Aid agency Medecins Sans Frontieres (MSF) has halted its work in detention centres in a Libyan city because it said its medical staff were being asked to patch up detainees mid-way through torture sessions so they could go back for more abuse.
Rights groups have repeatedly raised concerns about torture being used against people, many of them sub-Saharan Africans, suspected of having fought for Muammar Gaddafi's forces during Libya's nine-month civil war.
The agency said it was in Misrata, 200 km (130 miles) east of the Libyan capital and scene of some of the fiercest battles in the conflict, to treat war-wounded detainees but was instead having to treat fresh wounds from torture.
Patients were brought to us in the middle of interrogation for medical care, in order to make them fit for more interrogation, MSF General Director Christopher Stokes said in a statement.
This is unacceptable. Our role is to provide medical care to war casualties and sick detainees, not to repeatedly treat the same patients between torture sessions.
The agency said it has raised the issue with the authorities in Misrata and with the national army. No action was taken, said Stokes. We have therefore come to the decision to suspend our medical activities in the detention centres.
Reports of the mistreatment and disappearances of suspected Gaddafi loyalists are embarrassing for Libya's ruling National Transitional Council, which has vowed to make a break with practices under Gaddafi and respect human rights.
The allegations are also awkward for the Western powers which backed the anti-Gaddafi rebellion and helped install Libya's new leaders.
An official with the Libyan government said it paid attention to all credible reports of abuse.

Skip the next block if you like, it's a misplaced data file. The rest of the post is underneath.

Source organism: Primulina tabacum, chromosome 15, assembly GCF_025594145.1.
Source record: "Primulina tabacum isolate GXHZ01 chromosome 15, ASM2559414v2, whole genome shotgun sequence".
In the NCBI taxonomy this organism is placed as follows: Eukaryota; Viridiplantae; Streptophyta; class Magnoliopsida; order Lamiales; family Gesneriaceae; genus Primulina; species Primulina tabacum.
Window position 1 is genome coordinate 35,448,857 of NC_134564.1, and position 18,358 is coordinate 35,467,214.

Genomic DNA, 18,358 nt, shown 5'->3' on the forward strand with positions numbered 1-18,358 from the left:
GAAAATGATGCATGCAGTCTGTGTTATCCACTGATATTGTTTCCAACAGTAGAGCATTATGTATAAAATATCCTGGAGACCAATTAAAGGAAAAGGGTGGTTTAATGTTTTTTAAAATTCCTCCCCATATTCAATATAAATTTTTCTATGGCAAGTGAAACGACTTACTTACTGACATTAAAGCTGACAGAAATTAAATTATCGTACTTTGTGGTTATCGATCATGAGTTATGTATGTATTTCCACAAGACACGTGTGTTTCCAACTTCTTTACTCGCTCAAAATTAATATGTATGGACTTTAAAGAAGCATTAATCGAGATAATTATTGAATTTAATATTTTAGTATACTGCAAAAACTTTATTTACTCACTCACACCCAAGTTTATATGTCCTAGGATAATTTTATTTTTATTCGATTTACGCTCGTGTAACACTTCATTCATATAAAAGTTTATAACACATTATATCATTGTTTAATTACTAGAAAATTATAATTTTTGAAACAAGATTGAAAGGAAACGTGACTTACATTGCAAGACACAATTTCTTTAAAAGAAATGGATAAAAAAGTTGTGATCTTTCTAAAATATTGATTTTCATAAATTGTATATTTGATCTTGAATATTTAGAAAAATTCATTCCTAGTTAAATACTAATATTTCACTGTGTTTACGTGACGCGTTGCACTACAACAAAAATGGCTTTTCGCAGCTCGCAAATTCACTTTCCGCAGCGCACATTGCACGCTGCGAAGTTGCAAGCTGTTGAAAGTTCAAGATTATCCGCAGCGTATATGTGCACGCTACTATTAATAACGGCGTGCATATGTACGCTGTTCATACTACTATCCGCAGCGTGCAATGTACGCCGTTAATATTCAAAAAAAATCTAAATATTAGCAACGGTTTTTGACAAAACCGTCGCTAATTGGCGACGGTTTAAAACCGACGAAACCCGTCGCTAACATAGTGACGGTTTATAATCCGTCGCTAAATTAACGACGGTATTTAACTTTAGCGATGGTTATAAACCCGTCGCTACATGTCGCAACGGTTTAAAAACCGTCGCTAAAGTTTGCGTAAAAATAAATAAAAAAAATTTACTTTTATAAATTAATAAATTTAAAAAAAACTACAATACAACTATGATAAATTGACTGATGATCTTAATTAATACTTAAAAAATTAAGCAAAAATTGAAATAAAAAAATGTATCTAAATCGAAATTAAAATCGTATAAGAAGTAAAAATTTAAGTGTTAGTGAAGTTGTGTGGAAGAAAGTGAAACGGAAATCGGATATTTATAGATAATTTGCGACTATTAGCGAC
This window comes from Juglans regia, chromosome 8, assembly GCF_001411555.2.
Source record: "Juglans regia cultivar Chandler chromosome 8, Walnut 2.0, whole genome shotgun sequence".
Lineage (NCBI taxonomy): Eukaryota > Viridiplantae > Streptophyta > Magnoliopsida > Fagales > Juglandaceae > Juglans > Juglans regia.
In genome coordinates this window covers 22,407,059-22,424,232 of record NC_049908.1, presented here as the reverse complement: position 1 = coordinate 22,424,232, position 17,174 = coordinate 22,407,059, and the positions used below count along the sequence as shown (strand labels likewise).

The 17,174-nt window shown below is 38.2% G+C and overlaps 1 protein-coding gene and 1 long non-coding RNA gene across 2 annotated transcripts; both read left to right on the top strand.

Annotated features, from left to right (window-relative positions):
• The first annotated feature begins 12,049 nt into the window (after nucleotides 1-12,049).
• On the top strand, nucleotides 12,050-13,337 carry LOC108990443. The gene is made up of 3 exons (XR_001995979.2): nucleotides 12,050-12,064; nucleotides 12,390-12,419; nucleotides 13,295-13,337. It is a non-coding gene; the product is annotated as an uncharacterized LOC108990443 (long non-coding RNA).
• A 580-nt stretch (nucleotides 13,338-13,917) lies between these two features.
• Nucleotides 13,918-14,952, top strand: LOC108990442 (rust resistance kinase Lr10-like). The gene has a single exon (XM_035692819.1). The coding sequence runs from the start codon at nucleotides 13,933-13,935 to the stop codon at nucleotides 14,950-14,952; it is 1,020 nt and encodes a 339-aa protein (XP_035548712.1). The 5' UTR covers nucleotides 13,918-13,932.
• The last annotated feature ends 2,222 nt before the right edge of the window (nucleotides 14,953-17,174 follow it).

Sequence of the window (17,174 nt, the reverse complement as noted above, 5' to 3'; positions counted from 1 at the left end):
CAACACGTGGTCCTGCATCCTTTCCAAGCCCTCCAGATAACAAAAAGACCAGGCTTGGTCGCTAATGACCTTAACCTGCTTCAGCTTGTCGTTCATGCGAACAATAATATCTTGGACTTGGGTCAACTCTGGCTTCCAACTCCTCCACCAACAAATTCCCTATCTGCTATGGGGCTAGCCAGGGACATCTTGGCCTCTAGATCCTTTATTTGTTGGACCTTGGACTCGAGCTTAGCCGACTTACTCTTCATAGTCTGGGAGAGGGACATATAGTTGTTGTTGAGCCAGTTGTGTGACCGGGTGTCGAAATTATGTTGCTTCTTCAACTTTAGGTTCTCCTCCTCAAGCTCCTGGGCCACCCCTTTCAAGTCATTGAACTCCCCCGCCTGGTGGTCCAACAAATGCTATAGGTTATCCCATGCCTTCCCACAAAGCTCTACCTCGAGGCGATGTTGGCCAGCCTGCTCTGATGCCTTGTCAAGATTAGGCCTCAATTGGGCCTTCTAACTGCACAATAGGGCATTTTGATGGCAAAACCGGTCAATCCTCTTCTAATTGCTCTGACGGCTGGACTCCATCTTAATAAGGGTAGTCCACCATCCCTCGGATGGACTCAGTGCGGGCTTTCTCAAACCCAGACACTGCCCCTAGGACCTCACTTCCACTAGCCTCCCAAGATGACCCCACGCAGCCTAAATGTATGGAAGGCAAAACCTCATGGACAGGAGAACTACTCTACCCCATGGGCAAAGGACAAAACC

There is no doubt that there are acts of violation of human rights but these are to do with the mentality of the people who are in charge of these prisons, the official, who spoke on condition of anonymity, told Reuters.
Neither the government, nor the NTC, nor any Libyan group supports these acts. These actions are individual acts and the authorities will take a very serious view of them.
DETAINEE BEATEN AND WHIPPED
But the ability of the government in Tripoli to rein in torture is limited because, in most cases, it is carried out by locally based militias who are outside the NTC's chain of command.
U.N. human rights chief Navi Pillay, speaking to the Security Council in New York on Wednesday, said that detainees from Libya's civil war held by revolutionary brigades continue to be subjected to torture despite efforts by the provisional government to address the issue.
Human rights group Amnesty International said on Thursday it had evidence of several detainees dying after being subjected to torture, including some in Misrata.
It quoted one man who said he had been tortured earlier this month in the headquarters of Misrata security forces.
They took me for interrogation upstairs. Five men in plain clothes took turns beating and whipping me, Amnesty quoted the man as saying.
They suspended me from the top of the door by my wrists for about an hour and kept beating me. They also kicked me.
The International Committee of the Red Cross said on Thursday that it has visited 8,500 detainees across Libya but declined to comment on the MSF decision to suspend its work.
(Additional reporting by Stephanie Nebehay in Geneva; Writing by Christian Lowe; Edited by Diana Abdallah)